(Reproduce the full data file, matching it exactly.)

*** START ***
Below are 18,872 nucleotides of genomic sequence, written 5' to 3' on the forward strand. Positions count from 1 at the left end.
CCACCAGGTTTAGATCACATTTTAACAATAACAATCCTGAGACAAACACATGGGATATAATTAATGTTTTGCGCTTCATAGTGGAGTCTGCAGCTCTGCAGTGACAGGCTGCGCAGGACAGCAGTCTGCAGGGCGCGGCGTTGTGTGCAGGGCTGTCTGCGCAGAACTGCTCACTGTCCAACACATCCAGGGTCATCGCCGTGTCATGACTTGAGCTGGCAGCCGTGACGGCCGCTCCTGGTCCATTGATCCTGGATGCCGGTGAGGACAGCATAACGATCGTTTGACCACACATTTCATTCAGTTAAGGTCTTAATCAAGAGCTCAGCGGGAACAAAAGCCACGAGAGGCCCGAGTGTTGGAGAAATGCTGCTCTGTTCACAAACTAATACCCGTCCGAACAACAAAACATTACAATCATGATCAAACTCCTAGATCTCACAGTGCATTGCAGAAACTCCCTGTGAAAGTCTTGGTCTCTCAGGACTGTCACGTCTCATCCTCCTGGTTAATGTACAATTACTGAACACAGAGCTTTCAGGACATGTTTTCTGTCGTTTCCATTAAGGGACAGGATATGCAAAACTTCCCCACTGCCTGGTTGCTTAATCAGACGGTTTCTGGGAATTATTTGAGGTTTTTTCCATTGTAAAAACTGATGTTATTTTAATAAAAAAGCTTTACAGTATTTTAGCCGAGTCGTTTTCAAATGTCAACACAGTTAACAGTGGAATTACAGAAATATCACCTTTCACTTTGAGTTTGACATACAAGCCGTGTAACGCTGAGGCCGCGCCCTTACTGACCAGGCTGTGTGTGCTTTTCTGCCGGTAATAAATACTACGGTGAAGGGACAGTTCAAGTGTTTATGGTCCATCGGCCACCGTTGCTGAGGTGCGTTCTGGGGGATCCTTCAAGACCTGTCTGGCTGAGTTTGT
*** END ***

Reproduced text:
Below are 18,872 nucleotides of genomic sequence, written 5' to 3' on the forward strand. Positions count from 1 at the left end.
CCACCAGGTTTAGATCACATTTTAACAATAACAATCCTGAGACAAACACATGGGATATAATTAATGTTTTGCGCTTCATAGTGGAGTCTGCAGCTCTGCAGTGACAGGCTGCGCAGGACAGCAGTCTGCAGGGCGCGGCGTTGTGTGCAGGGCTGTCTGCGCAGAACTGCTCACTGTCCAACACATCCAGGGTCATCGCCGTGTCATGACTTGAGCTGGCAGCCGTGACGGCCGCTCCTGGTCCATTGATCCTGGATGCCGGTGAGGACAGCATAACGATCGTTTGACCACACATTTCATTCAGTTAAGGTCTTAATCAAGAGCTCAGCGGGAACAAAAGCCACGAGAGGCCCGAGTGTTGGAGAAATGCTGCTCTGTTCACAAACTAATACCCGTCCGAACAACAAAACATTACAATCATGATCAAACTCCTAGATCTCACAGTGCATTGCAGAAACTCCCTGTGAAAGTCTTGGTCTCTCAGGACTGTCACGTCTCATCCTCCTGGTTAATGTACAATTACTGAACACAGAGCTTTCAGGACATGTTTTCTGTCGTTTCCATTAAGGGACAGGATATGCAAAACTTCCCCACTGCCTGGTTGCTTAATCAGACGGTTTCTGGGAATTATTTGAGGTTTTTTCCATTGTAAAAACTGATGTTATTTTAATAAAAAAGCTTTACAGTATTTTAGCCGAGTCGTTTTCAAATGTCAACACAGTTAACAGTGGAATTACAGAAATATCACCTTTCACTTTGAGTTTGACATACAAGCCGTGTAACGCTGAGGCCGCGCCCTTACTGACCAGGCTGTGTGTGCTTTTCTGCCGGTAATAAATACTACGGTGAAGGGACAGTTCAAGTGTTTATGGTCCATCGGCCACCGTTGCTGAGGTGCGTTCTGGGGGATCCTTCAAGACCTGTCTGGCTGAGTTTGT